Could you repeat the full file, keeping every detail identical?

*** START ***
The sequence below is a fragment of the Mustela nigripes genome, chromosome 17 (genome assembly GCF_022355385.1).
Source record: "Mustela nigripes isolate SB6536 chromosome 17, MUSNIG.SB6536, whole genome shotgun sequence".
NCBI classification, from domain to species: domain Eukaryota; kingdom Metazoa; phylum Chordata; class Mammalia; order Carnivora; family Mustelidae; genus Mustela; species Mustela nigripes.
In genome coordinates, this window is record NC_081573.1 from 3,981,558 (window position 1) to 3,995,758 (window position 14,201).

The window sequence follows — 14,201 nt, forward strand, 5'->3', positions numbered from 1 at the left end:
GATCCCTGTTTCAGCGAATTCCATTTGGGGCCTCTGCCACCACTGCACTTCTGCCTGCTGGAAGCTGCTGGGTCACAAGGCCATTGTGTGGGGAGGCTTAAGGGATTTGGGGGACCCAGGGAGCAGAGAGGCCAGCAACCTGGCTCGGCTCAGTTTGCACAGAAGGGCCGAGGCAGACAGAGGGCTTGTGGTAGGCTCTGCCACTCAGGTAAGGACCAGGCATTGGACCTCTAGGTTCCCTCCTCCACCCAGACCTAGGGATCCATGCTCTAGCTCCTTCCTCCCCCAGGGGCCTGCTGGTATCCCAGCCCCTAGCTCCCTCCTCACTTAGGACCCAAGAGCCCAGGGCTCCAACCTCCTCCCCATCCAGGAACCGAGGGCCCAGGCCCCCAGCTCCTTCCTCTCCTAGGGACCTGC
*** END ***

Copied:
The sequence below is a fragment of the Mustela nigripes genome, chromosome 17 (genome assembly GCF_022355385.1).
Source record: "Mustela nigripes isolate SB6536 chromosome 17, MUSNIG.SB6536, whole genome shotgun sequence".
NCBI classification, from domain to species: domain Eukaryota; kingdom Metazoa; phylum Chordata; class Mammalia; order Carnivora; family Mustelidae; genus Mustela; species Mustela nigripes.
In genome coordinates, this window is record NC_081573.1 from 3,981,558 (window position 1) to 3,995,758 (window position 14,201).

The window sequence follows — 14,201 nt, forward strand, 5'->3', positions numbered from 1 at the left end:
GATCCCTGTTTCAGCGAATTCCATTTGGGGCCTCTGCCACCACTGCACTTCTGCCTGCTGGAAGCTGCTGGGTCACAAGGCCATTGTGTGGGGAGGCTTAAGGGATTTGGGGGACCCAGGGAGCAGAGAGGCCAGCAACCTGGCTCGGCTCAGTTTGCACAGAAGGGCCGAGGCAGACAGAGGGCTTGTGGTAGGCTCTGCCACTCAGGTAAGGACCAGGCATTGGACCTCTAGGTTCCCTCCTCCACCCAGACCTAGGGATCCATGCTCTAGCTCCTTCCTCCCCCAGGGGCCTGCTGGTATCCCAGCCCCTAGCTCCCTCCTCACTTAGGACCCAAGAGCCCAGGGCTCCAACCTCCTCCCCATCCAGGAACCGAGGGCCCAGGCCCCCAGCTCCTTCCTCTCCTAGGGACCTGC